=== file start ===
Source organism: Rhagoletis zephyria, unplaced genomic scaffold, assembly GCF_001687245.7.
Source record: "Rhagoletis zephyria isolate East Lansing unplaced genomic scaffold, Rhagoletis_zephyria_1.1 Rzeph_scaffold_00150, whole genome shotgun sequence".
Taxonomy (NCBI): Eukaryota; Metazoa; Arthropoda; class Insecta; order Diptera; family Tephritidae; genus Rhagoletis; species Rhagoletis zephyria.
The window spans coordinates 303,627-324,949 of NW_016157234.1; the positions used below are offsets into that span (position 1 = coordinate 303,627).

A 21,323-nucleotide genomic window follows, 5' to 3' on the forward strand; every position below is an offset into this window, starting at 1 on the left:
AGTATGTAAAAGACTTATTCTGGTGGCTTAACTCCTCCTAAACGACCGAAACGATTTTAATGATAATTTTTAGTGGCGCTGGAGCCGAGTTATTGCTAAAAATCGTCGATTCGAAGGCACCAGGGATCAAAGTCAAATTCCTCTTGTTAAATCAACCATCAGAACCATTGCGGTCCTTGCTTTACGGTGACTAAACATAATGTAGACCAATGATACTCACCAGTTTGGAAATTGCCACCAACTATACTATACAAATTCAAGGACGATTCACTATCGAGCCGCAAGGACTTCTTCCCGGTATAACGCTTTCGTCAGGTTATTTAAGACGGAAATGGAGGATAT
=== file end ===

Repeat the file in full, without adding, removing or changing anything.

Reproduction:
Source organism: Rhagoletis zephyria, unplaced genomic scaffold, assembly GCF_001687245.7.
Source record: "Rhagoletis zephyria isolate East Lansing unplaced genomic scaffold, Rhagoletis_zephyria_1.1 Rzeph_scaffold_00150, whole genome shotgun sequence".
Taxonomy (NCBI): Eukaryota; Metazoa; Arthropoda; class Insecta; order Diptera; family Tephritidae; genus Rhagoletis; species Rhagoletis zephyria.
The window spans coordinates 303,627-324,949 of NW_016157234.1; the positions used below are offsets into that span (position 1 = coordinate 303,627).

A 21,323-nucleotide genomic window follows, 5' to 3' on the forward strand; every position below is an offset into this window, starting at 1 on the left:
AGTATGTAAAAGACTTATTCTGGTGGCTTAACTCCTCCTAAACGACCGAAACGATTTTAATGATAATTTTTAGTGGCGCTGGAGCCGAGTTATTGCTAAAAATCGTCGATTCGAAGGCACCAGGGATCAAAGTCAAATTCCTCTTGTTAAATCAACCATCAGAACCATTGCGGTCCTTGCTTTACGGTGACTAAACATAATGTAGACCAATGATACTCACCAGTTTGGAAATTGCCACCAACTATACTATACAAATTCAAGGACGATTCACTATCGAGCCGCAAGGACTTCTTCCCGGTATAACGCTTTCGTCAGGTTATTTAAGACGGAAATGGAGGATAT